Obama: U.S. 'Deeply Concerned' of Russia Intervention in Ukraine

President Barack Obama warned Russia on Friday that any military intervention in Ukraine would lead to unspecified "costs," and expressed deep concern about reports of Russian military movements inside Ukraine.

Obama made a hastily arranged appearance in the White House briefing room to try to head off Russia after reports that armed men had taken over two airports in the Crimea region of southern Ukraine.

"We are now deeply concerned by reports of military movements taken by the Russian Federation inside of Ukraine," he told reporters.

Obama said any violation of Ukraine's sovereignty and territorial integrity would be "deeply destabilizing."

"The United States will stand with the international community in affirming that there will be costs for any military intervention in Ukraine," he said.

It was unclear how Washington might respond to rapidly changing events in Ukraine days after pro-Western protesters prompted pro-Moscow President Viktor Yanukovic to flee to Russia.

Armed men took control of two airports in the Crimea region in what the new Ukrainian leadership described as an invasion by Moscow's forces, and Yanukovich surfaced in Russia a week after he fled Kiev.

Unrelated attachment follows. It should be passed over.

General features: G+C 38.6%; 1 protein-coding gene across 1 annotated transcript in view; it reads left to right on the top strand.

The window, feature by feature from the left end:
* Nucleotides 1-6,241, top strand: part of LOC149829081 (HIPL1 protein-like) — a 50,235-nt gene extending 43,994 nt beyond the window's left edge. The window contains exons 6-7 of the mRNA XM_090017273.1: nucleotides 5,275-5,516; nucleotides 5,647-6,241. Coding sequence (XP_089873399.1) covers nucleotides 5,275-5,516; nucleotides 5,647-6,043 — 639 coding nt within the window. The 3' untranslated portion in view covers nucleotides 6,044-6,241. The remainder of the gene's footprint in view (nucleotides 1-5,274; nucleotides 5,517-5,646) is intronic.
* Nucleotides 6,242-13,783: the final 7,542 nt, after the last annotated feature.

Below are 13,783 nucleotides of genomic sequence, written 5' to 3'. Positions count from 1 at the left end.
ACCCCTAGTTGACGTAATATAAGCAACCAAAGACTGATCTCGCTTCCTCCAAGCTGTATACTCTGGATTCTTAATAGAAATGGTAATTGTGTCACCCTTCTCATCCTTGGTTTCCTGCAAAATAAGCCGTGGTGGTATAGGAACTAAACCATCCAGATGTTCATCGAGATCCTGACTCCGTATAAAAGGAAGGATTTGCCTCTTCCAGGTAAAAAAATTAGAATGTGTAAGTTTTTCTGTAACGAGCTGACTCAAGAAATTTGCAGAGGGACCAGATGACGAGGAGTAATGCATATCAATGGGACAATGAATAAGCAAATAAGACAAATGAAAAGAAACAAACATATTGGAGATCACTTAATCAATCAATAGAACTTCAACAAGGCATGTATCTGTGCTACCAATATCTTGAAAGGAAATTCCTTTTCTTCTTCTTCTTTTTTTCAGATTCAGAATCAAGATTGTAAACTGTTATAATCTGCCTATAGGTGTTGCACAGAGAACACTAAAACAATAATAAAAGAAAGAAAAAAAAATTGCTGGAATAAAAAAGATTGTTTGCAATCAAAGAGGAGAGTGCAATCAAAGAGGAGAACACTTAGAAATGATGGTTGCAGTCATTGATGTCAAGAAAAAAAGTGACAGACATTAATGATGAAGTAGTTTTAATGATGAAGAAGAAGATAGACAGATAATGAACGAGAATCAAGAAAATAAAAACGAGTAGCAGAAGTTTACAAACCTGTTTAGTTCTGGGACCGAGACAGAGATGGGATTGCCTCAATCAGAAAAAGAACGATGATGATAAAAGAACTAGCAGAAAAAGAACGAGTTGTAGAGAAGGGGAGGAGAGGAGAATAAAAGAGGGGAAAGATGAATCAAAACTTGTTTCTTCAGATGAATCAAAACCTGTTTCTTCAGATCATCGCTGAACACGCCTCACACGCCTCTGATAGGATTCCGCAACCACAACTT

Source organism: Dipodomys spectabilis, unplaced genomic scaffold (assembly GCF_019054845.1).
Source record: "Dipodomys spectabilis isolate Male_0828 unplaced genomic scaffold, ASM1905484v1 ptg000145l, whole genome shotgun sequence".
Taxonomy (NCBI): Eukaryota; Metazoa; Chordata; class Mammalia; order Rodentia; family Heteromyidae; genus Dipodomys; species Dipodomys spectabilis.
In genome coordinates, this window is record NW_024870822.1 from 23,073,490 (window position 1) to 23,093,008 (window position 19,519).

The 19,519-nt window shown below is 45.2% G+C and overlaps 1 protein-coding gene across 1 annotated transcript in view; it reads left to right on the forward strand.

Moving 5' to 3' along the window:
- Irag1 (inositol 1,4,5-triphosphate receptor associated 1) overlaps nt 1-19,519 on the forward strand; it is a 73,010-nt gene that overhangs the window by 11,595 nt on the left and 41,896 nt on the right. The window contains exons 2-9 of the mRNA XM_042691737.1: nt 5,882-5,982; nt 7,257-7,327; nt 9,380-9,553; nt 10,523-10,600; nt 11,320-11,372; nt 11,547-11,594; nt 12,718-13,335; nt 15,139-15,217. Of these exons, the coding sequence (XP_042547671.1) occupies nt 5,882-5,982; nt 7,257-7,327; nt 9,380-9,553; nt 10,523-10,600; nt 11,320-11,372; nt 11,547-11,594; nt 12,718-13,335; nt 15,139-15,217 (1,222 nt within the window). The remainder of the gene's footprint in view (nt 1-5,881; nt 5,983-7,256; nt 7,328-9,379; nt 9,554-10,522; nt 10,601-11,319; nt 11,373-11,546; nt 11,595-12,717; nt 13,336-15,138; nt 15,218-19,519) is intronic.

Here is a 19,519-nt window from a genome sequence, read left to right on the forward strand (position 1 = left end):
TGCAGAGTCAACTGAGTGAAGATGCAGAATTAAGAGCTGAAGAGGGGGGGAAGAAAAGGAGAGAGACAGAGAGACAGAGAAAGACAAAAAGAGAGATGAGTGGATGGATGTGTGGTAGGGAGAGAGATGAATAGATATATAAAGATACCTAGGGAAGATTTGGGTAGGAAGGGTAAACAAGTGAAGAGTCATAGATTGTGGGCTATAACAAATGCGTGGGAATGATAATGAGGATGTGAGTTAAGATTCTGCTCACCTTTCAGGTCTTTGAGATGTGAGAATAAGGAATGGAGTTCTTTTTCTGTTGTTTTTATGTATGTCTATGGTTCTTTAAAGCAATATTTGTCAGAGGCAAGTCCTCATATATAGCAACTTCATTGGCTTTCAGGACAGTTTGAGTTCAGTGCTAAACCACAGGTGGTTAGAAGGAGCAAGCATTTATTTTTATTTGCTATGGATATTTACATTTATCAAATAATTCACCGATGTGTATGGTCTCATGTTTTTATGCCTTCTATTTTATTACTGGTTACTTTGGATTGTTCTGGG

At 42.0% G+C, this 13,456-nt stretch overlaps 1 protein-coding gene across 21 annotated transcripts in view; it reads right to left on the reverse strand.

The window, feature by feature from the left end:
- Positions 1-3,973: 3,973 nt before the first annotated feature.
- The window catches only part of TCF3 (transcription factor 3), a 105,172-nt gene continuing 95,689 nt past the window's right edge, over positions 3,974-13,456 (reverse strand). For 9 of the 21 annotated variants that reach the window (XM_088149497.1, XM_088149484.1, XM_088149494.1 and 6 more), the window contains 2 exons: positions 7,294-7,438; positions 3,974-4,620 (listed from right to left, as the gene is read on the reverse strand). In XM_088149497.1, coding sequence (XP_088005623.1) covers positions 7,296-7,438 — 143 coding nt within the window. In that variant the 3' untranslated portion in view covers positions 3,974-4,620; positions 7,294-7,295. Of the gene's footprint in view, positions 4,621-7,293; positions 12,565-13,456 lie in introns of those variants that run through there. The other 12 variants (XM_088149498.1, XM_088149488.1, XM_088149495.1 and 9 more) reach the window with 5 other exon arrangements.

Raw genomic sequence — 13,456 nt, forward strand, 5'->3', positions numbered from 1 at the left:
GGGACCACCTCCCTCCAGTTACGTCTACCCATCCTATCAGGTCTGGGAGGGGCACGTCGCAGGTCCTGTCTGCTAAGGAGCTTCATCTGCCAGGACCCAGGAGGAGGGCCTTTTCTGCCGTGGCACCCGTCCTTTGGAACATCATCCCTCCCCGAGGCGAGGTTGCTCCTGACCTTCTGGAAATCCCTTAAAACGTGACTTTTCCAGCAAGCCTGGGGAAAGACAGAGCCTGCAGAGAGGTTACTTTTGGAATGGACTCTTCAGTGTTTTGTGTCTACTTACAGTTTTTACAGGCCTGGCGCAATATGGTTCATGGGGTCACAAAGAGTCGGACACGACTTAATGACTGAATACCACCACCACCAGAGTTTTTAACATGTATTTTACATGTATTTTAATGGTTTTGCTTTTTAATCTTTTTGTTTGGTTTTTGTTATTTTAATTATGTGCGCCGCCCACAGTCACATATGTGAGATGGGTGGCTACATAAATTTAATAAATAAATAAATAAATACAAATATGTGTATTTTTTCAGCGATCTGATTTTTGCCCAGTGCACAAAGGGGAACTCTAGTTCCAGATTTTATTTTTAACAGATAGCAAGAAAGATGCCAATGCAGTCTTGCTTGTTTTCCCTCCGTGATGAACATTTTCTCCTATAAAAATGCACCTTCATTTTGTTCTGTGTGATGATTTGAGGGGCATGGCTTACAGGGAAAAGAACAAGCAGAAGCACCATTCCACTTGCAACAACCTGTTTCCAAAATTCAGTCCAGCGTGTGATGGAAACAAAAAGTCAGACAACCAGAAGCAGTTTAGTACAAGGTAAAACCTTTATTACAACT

Ukraine fell into political crisis last year when Yanukovich spurned a broad trade deal with the European Union and accepted a $15 billion Russian bailout that is now in question.

The crisis has presented Obama with a difficult challenge.

Obama supports the pro-Western demonstrators who forced Yanukovich out of power, and his administration is working on an urgently needed aid package for Ukraine.

He is also engaged in a veiled struggle for influence in Ukraine with Russian President Vladimir Putin, who has wanted to keep Kiev in Moscow's orbit and for whom the Russian naval base at Ukraine's Black Sea port of Sevastopol is a vital asset.

(By Steve Holland; Additional reporting By Arshad Mohammed, Lesley Wroughton, Patricia Zengerle, Mark Felsenthal and Jeff Mason; Editing by Alistair Bell and Mohammad Zargham)